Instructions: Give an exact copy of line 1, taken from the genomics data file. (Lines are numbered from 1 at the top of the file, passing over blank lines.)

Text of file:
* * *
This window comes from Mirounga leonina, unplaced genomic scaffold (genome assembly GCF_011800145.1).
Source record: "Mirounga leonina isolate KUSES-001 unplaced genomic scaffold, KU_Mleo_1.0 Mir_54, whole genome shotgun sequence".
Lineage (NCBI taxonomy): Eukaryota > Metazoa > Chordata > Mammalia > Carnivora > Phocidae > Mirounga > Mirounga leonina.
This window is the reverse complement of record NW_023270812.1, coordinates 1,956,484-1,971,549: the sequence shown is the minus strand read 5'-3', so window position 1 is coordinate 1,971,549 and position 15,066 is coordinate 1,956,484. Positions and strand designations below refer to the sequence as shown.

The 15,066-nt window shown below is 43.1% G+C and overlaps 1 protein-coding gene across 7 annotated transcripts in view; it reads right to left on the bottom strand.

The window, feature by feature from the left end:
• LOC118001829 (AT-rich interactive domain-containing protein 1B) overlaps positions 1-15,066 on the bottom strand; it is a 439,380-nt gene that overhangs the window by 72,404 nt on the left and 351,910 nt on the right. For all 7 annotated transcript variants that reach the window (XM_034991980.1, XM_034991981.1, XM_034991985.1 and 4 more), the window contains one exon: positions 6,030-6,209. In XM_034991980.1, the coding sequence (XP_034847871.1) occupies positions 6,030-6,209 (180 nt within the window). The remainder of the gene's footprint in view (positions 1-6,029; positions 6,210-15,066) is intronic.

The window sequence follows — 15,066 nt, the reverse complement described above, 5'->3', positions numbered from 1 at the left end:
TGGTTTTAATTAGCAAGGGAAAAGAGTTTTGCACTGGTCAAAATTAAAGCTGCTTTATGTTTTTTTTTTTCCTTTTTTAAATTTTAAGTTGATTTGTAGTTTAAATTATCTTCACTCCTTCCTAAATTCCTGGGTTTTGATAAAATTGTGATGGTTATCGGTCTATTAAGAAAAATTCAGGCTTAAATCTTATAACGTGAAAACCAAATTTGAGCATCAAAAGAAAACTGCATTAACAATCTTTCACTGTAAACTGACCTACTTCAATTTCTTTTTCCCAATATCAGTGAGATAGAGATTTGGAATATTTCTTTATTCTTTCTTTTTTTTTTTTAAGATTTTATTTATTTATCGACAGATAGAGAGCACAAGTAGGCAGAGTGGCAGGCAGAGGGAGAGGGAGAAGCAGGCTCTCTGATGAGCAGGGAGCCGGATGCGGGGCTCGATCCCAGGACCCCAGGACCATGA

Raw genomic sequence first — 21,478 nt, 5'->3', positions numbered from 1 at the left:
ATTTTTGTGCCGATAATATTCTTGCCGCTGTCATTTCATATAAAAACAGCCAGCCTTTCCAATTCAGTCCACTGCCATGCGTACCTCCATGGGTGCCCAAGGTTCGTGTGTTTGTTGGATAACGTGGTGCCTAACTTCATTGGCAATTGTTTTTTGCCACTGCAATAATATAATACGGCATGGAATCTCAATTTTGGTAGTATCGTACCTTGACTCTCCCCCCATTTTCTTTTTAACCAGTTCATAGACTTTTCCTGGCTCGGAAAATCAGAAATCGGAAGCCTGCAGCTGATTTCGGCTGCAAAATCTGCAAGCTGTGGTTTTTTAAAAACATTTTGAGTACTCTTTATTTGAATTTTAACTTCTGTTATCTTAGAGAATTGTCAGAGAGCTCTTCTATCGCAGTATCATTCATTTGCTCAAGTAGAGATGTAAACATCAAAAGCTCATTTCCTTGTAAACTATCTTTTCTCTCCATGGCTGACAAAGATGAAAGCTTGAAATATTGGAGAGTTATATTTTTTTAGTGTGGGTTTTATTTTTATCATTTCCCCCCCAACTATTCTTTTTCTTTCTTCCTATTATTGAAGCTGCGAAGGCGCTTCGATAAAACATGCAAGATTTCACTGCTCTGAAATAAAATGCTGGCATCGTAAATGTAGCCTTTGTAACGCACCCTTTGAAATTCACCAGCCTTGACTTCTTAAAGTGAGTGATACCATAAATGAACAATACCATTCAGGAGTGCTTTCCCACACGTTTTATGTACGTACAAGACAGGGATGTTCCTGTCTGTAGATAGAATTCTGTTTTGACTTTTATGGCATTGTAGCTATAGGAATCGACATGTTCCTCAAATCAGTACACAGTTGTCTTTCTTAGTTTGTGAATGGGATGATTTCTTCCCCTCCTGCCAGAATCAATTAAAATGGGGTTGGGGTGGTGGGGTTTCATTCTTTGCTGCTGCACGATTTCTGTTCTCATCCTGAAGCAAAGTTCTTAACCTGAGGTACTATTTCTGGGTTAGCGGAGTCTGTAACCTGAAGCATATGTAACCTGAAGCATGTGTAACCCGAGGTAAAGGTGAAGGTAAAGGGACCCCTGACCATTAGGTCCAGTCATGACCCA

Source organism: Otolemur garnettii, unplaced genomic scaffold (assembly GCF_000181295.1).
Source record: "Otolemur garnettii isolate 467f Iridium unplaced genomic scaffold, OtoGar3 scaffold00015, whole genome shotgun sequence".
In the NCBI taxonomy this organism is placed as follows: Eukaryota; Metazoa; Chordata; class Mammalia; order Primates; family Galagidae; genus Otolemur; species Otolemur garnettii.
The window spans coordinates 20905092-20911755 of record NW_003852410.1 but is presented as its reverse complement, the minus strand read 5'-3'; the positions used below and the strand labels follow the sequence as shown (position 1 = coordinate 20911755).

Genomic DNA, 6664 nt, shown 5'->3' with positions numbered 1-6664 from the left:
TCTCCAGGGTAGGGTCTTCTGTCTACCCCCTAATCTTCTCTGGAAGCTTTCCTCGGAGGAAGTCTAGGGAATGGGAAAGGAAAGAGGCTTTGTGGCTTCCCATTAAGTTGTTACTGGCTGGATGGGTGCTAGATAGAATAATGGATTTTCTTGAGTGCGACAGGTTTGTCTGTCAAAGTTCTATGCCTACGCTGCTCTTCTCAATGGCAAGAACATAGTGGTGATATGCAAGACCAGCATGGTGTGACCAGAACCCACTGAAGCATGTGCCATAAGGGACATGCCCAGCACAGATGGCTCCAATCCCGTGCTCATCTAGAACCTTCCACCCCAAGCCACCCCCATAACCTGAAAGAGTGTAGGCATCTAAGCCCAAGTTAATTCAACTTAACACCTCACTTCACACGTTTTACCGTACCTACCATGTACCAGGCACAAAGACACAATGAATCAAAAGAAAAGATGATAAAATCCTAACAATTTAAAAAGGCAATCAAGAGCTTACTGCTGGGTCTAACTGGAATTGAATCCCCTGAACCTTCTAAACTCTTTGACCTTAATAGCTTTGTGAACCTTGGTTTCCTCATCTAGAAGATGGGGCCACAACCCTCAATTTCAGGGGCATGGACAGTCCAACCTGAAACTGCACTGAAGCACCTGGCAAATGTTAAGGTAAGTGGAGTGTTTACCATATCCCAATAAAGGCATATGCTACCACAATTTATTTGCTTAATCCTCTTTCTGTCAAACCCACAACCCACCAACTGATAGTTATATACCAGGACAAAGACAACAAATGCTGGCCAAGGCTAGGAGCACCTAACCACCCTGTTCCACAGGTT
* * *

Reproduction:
This window comes from Mirounga leonina, unplaced genomic scaffold (genome assembly GCF_011800145.1).